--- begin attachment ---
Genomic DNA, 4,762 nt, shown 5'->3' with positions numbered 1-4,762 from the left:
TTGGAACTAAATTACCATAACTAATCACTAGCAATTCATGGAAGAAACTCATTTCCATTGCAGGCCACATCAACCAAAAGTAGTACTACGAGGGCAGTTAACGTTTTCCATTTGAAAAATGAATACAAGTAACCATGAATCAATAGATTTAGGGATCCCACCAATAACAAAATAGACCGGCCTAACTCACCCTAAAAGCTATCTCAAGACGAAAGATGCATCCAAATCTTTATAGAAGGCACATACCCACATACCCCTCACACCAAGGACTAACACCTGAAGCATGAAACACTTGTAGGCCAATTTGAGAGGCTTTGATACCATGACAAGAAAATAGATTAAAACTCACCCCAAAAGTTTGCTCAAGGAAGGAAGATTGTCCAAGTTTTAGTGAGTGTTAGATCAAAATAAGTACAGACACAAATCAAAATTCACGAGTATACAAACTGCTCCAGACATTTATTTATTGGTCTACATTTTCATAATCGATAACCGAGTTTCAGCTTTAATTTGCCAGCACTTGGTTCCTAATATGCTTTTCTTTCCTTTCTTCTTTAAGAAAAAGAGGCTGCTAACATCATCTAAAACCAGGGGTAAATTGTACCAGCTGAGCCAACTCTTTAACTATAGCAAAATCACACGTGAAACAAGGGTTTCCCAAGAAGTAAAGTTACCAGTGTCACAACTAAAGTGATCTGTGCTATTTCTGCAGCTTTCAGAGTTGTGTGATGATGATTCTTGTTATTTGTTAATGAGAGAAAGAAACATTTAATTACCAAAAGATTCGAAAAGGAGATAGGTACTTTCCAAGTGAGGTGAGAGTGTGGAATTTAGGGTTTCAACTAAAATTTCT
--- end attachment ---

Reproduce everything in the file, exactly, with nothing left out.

Genomic DNA, 4,762 nt, shown 5'->3' with positions numbered 1-4,762 from the left:
TTGGAACTAAATTACCATAACTAATCACTAGCAATTCATGGAAGAAACTCATTTCCATTGCAGGCCACATCAACCAAAAGTAGTACTACGAGGGCAGTTAACGTTTTCCATTTGAAAAATGAATACAAGTAACCATGAATCAATAGATTTAGGGATCCCACCAATAACAAAATAGACCGGCCTAACTCACCCTAAAAGCTATCTCAAGACGAAAGATGCATCCAAATCTTTATAGAAGGCACATACCCACATACCCCTCACACCAAGGACTAACACCTGAAGCATGAAACACTTGTAGGCCAATTTGAGAGGCTTTGATACCATGACAAGAAAATAGATTAAAACTCACCCCAAAAGTTTGCTCAAGGAAGGAAGATTGTCCAAGTTTTAGTGAGTGTTAGATCAAAATAAGTACAGACACAAATCAAAATTCACGAGTATACAAACTGCTCCAGACATTTATTTATTGGTCTACATTTTCATAATCGATAACCGAGTTTCAGCTTTAATTTGCCAGCACTTGGTTCCTAATATGCTTTTCTTTCCTTTCTTCTTTAAGAAAAAGAGGCTGCTAACATCATCTAAAACCAGGGGTAAATTGTACCAGCTGAGCCAACTCTTTAACTATAGCAAAATCACACGTGAAACAAGGGTTTCCCAAGAAGTAAAGTTACCAGTGTCACAACTAAAGTGATCTGTGCTATTTCTGCAGCTTTCAGAGTTGTGTGATGATGATTCTTGTTATTTGTTAATGAGAGAAAGAAACATTTAATTACCAAAAGATTCGAAAAGGAGATAGGTACTTTCCAAGTGAGGTGAGAGTGTGGAATTTAGGGTTTCAACTAAAATTTCT